Dear Straight Dope:
I have searched everywhere imaginable (Internet, numerous camping supply stores, army surplus stores, kitchen supply stores) for a spork: one that is strong and durable enough to be used for a backpacking trek. I haven't seen it. Perhaps there is a reason why no sporks are being produced, or perhaps no one has considered it. Either way I think it would be a very worthwhile tool to have in a backpack, so where could I find one? And why are they not readily available?
So, Chris, what’s the deal? Are you using AOL’s lousy search engine or did you get tired of checking links after the first few? I found your metal spork easily. But you’ll have to wait until the end for your link because Cecil pays me by the word (ha!).
For those who don’t know, a spork is a strange eating utensil. It has the shape of your everyday spoon, but at the tip of the spoon’s bowl tines are notched in. The quantity of tines can vary, but usually there are three or four. Sometimes one of the spork’s edges is milled and sharpened to serve as a knife of sorts. As for why they’re not more common, I used sporks as a young pup at camp and for the most part I found them fairly useless. The tines were too short to spear anything with any resistance, and soup tended to dribble through the gaps. They’re not the most elegant looking utensil, either–they look . . . wrong. But that’s just me.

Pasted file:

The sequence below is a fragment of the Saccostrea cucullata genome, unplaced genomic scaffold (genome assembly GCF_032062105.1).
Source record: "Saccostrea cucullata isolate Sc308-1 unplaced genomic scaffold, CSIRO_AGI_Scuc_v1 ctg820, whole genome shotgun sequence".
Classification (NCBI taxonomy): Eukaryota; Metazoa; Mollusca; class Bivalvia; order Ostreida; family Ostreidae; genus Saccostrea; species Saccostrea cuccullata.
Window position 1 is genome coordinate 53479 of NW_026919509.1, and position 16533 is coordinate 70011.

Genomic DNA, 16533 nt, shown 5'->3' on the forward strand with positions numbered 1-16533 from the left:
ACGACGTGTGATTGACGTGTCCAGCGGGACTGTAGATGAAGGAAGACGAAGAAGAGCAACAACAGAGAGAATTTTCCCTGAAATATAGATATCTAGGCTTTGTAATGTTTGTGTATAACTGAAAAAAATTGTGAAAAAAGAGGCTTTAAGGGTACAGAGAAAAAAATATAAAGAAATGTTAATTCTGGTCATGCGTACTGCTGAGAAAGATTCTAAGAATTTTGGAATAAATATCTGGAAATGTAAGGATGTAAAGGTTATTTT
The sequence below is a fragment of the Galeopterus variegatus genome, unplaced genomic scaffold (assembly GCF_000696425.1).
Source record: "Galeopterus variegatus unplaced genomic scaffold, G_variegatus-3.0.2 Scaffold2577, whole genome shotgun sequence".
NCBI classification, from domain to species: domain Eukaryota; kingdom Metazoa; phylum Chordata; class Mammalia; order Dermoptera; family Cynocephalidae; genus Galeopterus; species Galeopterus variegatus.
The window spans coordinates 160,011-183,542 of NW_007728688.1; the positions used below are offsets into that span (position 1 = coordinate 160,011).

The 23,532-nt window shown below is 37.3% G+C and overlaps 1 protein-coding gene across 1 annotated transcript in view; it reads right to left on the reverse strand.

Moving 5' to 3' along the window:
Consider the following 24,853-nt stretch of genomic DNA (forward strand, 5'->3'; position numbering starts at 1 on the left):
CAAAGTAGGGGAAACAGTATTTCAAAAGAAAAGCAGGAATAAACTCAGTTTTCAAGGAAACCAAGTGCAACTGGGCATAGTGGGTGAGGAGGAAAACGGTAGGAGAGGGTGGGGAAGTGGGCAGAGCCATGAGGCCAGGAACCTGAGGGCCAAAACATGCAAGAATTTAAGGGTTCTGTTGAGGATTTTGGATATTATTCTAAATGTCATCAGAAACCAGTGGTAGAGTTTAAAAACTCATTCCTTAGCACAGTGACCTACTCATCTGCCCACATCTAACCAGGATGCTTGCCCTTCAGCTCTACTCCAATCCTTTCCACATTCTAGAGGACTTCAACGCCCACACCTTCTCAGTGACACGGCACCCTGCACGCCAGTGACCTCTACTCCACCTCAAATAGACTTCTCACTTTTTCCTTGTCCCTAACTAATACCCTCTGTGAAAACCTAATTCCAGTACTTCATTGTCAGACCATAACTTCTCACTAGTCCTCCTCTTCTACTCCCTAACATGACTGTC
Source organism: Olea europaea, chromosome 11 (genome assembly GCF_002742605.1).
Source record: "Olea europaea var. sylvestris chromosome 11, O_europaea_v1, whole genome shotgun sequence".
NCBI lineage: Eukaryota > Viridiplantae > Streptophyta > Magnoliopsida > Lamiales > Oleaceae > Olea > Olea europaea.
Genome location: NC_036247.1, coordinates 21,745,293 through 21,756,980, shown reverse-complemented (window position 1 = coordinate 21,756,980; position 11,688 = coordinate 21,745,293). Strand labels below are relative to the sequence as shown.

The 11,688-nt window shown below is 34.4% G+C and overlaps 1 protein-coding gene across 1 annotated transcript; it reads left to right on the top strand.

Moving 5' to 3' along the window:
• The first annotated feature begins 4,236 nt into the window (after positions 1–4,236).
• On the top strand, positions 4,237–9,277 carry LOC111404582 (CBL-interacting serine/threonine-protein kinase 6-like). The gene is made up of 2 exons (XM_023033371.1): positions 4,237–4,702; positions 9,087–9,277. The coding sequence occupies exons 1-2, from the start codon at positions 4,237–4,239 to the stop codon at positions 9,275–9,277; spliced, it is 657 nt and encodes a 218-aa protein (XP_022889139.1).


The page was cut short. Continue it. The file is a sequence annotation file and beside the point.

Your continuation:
"Spork" is actually a proprietary term, since the thing was patented on August 11, 1970, by the Van Brode Milling Company, Inc. However, the Oxford English Dictionary (yes, ‘spork’ is in the OED) cites a supply catalog from 1909. The web coughed up a band named "Spork," and supposedly there is a giant spork about 25 feet tall in front of the Chem/Biochem Building on the Kansas State University campus. I offer this last item only as a rumor; perhaps one of the Teeming Millions can confirm or refute. Make yourselves useful.
You requested a metal spork that might prove useful while camping. I found a few rather large sporky looking utensils in an old Dansk catalog, but these were silver and looked like something you serve slabs of turkey with. Plastic sporks are easier to find. Check out your local KFC or Taco Bell. If you find a plastic one, you can join the whole spork subculture (oh, it’s out there) and attempt to make a ‘foon’ out of your spork. Evidently this involves inverting the bowl of the spork by pressing against the back of it. I have no idea what one does with a foon, but hey, free country.
OK, I’ve tortured you enough, you layabout. Here’s the address at which you may find your metal spork–in titanium, no less: www.tripleaughtdesign.com/tispork.htm.
Will you be eating Spam with your spork?
Send questions to Cecil via firstname.lastname@example.org.
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